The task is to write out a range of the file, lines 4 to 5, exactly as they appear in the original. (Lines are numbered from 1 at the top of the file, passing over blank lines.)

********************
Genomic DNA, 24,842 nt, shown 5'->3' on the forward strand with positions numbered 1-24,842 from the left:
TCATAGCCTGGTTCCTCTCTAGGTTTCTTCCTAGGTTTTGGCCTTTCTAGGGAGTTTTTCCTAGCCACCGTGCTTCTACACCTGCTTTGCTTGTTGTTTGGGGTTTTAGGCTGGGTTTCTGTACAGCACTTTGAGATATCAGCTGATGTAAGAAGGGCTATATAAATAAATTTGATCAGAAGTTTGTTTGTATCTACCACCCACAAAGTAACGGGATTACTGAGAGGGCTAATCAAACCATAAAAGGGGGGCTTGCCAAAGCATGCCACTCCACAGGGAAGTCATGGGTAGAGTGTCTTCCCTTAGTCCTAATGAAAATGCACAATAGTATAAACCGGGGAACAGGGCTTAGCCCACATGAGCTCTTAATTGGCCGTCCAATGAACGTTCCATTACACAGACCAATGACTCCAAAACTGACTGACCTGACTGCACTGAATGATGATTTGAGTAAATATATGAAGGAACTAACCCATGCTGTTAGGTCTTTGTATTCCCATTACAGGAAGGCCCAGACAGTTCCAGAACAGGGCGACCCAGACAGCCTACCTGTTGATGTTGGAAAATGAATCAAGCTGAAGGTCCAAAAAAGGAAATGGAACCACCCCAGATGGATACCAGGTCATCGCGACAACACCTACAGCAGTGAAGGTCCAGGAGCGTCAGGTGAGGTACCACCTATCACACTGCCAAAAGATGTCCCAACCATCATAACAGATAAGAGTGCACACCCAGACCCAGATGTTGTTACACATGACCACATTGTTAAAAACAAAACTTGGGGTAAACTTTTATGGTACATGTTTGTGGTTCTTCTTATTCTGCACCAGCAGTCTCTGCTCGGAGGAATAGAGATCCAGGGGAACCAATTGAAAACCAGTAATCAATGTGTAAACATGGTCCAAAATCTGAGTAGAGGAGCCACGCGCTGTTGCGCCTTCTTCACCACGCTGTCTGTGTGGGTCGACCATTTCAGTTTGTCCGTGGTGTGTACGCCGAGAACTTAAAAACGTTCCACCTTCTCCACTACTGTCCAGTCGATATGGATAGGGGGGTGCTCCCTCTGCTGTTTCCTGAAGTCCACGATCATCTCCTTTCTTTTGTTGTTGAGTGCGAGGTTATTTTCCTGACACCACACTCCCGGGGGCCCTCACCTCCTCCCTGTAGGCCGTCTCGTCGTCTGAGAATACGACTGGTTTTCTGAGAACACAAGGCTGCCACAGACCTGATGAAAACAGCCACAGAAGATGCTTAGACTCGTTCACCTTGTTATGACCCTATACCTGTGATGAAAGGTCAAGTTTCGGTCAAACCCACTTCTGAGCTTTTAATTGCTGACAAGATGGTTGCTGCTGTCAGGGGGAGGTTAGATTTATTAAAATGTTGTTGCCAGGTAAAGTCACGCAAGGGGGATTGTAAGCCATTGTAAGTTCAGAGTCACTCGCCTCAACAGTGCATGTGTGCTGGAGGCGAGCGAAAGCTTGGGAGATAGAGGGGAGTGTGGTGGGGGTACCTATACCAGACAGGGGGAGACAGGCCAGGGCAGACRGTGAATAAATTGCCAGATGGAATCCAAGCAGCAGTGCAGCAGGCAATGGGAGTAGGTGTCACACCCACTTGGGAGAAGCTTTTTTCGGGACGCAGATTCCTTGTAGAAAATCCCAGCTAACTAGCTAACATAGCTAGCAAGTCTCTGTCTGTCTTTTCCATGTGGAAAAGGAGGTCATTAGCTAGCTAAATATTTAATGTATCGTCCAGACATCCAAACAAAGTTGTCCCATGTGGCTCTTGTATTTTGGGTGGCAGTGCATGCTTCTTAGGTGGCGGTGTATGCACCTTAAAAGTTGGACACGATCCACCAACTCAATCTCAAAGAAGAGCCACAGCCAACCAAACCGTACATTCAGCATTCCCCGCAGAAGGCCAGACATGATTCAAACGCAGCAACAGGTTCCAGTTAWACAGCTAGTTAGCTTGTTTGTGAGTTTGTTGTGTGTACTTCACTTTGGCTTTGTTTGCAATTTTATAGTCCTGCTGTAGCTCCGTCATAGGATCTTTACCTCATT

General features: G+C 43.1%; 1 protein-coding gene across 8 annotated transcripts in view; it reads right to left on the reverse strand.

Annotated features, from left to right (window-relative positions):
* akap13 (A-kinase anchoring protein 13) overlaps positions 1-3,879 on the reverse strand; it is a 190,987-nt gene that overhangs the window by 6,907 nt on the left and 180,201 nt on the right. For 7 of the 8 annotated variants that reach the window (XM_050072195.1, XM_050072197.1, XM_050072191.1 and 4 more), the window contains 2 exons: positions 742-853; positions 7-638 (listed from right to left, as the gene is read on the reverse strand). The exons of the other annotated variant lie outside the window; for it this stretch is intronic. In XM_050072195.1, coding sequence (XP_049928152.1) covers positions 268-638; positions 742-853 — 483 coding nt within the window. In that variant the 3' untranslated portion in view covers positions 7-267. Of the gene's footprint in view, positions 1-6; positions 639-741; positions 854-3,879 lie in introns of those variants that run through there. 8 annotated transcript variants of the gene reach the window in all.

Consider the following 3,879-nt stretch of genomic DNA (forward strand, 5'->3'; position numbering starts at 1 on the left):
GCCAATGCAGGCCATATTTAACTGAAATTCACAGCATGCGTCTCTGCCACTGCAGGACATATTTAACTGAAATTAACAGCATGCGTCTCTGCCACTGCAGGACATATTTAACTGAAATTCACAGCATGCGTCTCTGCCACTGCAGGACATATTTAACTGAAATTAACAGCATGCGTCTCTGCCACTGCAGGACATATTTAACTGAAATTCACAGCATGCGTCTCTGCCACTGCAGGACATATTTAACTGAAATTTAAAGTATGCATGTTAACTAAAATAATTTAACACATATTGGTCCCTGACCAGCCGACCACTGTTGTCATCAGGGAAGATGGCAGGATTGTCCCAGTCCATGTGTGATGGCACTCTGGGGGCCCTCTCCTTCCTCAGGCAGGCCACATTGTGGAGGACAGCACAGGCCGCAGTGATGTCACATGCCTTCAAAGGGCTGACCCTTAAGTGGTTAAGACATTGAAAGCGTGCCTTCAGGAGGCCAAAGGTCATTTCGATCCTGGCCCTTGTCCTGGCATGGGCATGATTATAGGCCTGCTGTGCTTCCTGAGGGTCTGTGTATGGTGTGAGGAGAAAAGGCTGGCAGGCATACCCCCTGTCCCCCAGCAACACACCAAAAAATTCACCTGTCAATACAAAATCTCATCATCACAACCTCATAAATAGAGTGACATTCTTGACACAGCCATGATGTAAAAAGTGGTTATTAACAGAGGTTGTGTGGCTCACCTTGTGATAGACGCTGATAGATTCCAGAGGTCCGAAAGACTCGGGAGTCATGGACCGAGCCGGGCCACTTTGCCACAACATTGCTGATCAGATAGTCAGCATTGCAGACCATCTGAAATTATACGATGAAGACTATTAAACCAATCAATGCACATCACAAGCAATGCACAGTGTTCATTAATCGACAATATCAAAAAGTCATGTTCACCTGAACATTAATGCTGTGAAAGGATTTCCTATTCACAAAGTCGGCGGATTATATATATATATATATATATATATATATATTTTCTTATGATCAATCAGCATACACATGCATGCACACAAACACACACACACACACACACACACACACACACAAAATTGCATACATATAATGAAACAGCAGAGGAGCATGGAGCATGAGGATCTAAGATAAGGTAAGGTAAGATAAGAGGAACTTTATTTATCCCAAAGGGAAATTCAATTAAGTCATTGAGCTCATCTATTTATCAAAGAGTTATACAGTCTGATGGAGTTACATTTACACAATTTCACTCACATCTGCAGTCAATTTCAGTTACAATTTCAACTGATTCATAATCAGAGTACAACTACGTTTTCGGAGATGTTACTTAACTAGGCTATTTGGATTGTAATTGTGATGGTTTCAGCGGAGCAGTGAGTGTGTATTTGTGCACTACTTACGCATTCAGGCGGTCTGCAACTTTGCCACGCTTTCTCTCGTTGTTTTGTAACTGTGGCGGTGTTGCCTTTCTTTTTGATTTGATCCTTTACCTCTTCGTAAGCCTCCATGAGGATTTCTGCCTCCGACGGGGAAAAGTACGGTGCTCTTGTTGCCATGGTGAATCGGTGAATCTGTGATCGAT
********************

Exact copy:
Annotated features, from left to right (window-relative positions):
* akap13 (A-kinase anchoring protein 13) overlaps positions 1-3,879 on the reverse strand; it is a 190,987-nt gene that overhangs the window by 6,907 nt on the left and 180,201 nt on the right. For 7 of the 8 annotated variants that reach the window (XM_050072195.1, XM_050072197.1, XM_050072191.1 and 4 more), the window contains 2 exons: positions 742-853; positions 7-638 (listed from right to left, as the gene is read on the reverse strand). The exons of the other annotated variant lie outside the window; for it this stretch is intronic. In XM_050072195.1, coding sequence (XP_049928152.1) covers positions 268-638; positions 742-853 — 483 coding nt within the window. In that variant the 3' untranslated portion in view covers positions 7-267. Of the gene's footprint in view, positions 1-6; positions 639-741; positions 854-3,879 lie in introns of those variants that run through there. 8 annotated transcript variants of the gene reach the window in all.